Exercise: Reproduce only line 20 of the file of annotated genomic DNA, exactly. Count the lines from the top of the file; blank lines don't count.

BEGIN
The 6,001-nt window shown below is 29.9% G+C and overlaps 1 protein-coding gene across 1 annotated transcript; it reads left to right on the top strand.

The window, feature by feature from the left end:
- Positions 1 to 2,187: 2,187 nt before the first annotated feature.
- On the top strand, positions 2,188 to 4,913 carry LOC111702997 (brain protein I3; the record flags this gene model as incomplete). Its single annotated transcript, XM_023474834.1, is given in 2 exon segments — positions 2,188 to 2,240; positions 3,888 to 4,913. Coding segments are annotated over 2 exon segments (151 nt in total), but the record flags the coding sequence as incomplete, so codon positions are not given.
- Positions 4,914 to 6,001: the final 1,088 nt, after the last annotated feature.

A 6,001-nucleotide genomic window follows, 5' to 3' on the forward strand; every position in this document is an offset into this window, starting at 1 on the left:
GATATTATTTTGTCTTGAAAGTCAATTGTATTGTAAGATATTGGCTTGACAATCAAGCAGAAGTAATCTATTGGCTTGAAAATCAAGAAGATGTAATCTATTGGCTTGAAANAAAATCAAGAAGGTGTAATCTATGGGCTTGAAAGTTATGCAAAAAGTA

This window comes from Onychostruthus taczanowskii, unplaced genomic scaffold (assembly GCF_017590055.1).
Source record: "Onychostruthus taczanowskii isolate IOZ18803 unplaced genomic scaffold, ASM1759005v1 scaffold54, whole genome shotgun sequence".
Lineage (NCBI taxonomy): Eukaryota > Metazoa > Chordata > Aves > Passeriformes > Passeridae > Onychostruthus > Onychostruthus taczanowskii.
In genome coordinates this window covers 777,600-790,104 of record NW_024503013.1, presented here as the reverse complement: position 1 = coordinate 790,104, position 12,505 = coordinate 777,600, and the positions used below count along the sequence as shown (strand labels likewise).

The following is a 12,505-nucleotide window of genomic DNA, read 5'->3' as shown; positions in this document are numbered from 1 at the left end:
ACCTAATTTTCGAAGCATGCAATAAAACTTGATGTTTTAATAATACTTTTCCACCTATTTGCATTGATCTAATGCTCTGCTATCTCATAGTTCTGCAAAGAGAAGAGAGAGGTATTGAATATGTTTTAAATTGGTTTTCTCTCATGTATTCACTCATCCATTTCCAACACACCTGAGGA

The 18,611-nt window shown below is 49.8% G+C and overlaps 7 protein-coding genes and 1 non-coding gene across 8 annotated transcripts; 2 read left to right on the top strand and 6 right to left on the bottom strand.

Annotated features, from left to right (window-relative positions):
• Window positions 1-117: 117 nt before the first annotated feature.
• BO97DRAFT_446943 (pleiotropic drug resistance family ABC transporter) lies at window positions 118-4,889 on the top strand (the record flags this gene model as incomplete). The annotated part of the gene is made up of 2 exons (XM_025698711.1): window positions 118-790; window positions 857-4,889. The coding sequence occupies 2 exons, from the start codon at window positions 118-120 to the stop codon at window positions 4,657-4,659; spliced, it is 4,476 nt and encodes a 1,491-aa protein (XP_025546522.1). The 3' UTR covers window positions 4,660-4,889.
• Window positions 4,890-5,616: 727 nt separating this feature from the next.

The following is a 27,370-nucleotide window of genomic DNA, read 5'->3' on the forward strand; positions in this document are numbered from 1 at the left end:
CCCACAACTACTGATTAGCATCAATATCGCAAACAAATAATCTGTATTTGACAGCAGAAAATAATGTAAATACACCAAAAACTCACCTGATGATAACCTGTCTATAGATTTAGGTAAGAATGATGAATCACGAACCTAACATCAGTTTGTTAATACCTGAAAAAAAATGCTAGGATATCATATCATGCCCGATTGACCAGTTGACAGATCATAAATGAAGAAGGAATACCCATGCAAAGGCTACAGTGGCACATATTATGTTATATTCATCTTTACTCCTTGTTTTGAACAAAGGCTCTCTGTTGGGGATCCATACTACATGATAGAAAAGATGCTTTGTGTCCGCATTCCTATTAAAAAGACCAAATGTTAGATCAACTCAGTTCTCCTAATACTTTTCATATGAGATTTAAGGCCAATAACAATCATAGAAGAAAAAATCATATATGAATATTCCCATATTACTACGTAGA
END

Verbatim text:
CCCACAACTACTGATTAGCATCAATATCGCAAACAAATAATCTGTATTTGACAGCAGAAAATAATGTAAATACACCAAAAACTCACCTGATGATAACCTGTCTATAGATTTAGGTAAGAATGATGAATCACGAACCTAACATCAGTTTGTTAATACCTGAAAAAAAATGCTAGGATATCATATCATGCCCGATTGACCAGTTGACAGATCATAAATGAAGAAGGAATACCCATGCAAAGGCTACAGTGGCACATATTATGTTATATTCATCTTTACTCCTTGTTTTGAACAAAGGCTCTCTGTTGGGGATCCATACTACATGATAGAAAAGATGCTTTGTGTCCGCATTCCTATTAAAAAGACCAAATGTTAGATCAACTCAGTTCTCCTAATACTTTTCATATGAGATTTAAGGCCAATAACAATCATAGAAGAAAAAATCATATATGAATATTCCCATATTACTACGTAGA